Sensemaking and supervision: an ethnographic study of children and families social workers’ case-talk across formal and informal spaces

Gregory, Mark (2021) Sensemaking and supervision: an ethnographic study of children and families social workers’ case-talk across formal and informal spaces. Doctoral thesis, University of East Anglia.

[thumbnail of Final PhD thesis submission MG 3068315.pdf]
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The way that children and families social workers make judgements and take decisions in their day-to-day practice has been an area of significant interest in the early part of the twenty-first century. However, the sensemaking process that underpins decision-making and judgement has received comparatively little scholarly attention. Social work supervision should offer a space where sensemaking can take place individually and collaboratively, yet little is known about what actually happens in supervision.

This study contributes to addressing these gaps; using an ethnographic approach it explores how one-to-one supervision, informal supervision and peer discussion, and group case discussion support social workers’ sensemaking. Data are derived from semi-structured interviews (n=22), recordings of formal one-to-one supervision sessions (n=17), and from participant observation of office case-talk (n=19) and group supervision (n=2) across two local authorities. The analysis highlights that social work sensemaking involves the process of constructing a case narrative through three stages: initial formulations, developing the narrative, and adopted accounts. Five key themes, situated within the first two sensemaking stages, are explored in presenting the analysis: case framing, case history, testing and weighing information, generating hypotheses, and feelings and relationships.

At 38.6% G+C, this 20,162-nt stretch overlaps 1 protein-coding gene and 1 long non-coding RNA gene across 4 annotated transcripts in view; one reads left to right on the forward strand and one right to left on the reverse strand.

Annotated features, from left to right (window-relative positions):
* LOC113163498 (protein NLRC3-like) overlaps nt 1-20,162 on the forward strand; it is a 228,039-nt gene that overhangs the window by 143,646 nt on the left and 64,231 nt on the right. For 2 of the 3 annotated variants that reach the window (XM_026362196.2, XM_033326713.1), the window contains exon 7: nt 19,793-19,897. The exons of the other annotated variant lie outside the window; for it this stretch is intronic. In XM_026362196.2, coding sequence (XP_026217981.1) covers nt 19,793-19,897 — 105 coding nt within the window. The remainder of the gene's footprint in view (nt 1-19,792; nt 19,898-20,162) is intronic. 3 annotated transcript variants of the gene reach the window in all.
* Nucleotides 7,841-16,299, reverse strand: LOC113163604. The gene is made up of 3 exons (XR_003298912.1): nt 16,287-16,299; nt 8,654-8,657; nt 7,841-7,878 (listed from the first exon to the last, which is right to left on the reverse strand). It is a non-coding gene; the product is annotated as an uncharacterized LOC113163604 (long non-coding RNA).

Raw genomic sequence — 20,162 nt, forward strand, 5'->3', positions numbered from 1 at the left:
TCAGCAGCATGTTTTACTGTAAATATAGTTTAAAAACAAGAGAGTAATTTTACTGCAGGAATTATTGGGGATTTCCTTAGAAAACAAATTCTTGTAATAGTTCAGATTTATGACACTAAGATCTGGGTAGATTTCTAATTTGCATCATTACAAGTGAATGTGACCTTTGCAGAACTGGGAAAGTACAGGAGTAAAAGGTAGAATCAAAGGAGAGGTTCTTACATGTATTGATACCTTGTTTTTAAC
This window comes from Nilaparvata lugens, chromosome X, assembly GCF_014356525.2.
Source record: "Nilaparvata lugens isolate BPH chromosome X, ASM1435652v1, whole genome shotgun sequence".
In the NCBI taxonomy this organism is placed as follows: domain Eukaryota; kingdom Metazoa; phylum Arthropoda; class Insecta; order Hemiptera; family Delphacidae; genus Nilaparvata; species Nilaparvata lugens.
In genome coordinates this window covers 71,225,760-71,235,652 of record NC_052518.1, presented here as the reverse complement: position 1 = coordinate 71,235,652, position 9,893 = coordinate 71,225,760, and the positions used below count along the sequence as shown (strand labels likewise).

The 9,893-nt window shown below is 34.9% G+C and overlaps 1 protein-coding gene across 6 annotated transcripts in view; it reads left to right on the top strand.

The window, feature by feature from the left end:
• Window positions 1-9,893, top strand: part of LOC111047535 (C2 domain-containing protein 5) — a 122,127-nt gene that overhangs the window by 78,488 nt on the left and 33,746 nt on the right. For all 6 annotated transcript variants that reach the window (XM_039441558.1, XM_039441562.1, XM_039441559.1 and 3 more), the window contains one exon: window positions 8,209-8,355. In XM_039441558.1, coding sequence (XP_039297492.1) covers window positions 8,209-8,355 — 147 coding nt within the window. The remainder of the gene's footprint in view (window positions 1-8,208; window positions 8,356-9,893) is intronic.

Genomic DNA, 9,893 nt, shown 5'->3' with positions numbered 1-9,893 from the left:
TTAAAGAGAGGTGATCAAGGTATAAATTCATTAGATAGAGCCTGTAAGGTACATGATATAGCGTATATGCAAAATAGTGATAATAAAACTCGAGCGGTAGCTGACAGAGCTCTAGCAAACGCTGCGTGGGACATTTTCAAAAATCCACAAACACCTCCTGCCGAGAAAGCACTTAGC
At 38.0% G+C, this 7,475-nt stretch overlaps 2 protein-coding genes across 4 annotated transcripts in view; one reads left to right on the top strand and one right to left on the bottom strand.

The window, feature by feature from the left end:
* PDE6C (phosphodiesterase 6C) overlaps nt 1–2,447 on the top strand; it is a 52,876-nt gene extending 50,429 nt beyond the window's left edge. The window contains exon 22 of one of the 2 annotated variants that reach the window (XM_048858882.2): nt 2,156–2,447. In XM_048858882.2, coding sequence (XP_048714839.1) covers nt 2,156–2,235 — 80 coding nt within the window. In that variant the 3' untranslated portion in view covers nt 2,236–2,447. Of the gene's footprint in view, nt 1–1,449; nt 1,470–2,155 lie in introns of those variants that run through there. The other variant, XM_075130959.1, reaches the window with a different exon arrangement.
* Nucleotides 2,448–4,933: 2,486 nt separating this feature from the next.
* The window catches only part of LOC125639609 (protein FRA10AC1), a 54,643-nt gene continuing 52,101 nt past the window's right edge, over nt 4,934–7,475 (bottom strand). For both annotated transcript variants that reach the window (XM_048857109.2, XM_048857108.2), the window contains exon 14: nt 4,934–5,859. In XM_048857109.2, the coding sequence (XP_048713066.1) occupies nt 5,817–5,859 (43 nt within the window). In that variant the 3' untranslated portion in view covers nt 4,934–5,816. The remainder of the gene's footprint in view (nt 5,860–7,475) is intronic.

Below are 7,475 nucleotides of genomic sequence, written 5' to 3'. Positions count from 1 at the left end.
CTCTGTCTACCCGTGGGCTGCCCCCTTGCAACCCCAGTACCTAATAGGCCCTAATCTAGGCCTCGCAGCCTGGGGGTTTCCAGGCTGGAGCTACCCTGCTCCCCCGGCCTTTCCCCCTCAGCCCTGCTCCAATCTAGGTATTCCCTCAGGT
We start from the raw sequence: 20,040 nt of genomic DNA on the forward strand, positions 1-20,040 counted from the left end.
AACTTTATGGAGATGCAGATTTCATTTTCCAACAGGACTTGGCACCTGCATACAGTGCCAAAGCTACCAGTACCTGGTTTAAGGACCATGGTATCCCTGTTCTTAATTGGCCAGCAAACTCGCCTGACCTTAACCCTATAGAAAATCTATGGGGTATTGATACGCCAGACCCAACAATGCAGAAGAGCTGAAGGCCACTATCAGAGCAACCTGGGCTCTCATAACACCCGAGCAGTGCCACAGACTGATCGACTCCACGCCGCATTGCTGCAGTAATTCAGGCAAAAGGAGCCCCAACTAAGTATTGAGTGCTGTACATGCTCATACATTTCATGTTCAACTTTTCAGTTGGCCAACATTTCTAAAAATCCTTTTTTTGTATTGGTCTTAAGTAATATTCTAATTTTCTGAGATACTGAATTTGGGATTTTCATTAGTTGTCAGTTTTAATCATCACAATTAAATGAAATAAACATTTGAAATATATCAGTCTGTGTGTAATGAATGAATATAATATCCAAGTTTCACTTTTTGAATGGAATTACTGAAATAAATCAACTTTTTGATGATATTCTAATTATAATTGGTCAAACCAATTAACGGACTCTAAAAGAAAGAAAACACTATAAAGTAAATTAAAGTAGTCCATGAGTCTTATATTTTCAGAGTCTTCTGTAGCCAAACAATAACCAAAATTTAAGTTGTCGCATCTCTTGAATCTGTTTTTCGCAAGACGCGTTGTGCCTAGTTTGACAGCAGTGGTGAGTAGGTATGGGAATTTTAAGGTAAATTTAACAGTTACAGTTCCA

In exploring key themes from the interview, supervision, and observation data, a key finding of the study is the context-dependence of how case narratives are presented and the role identity plays in these differing presentations. The way in which functions of supervision are dispersed across teams in day-today practice will also be highlighted as a key finding. Recommendations for practice are made, including the need for organisations to provide social workers and supervisors with spaces where they can engage with the emotional and relational aspects of their practice and explore their identity as social workers.

Item Type: Thesis (Doctoral)
Faculty \ School: Faculty of Social Sciences > School of Social Work
Depositing User: Chris White
Date Deposited: 13 Jun 2022 10:38
Last Modified: 06 Sep 2022 13:54


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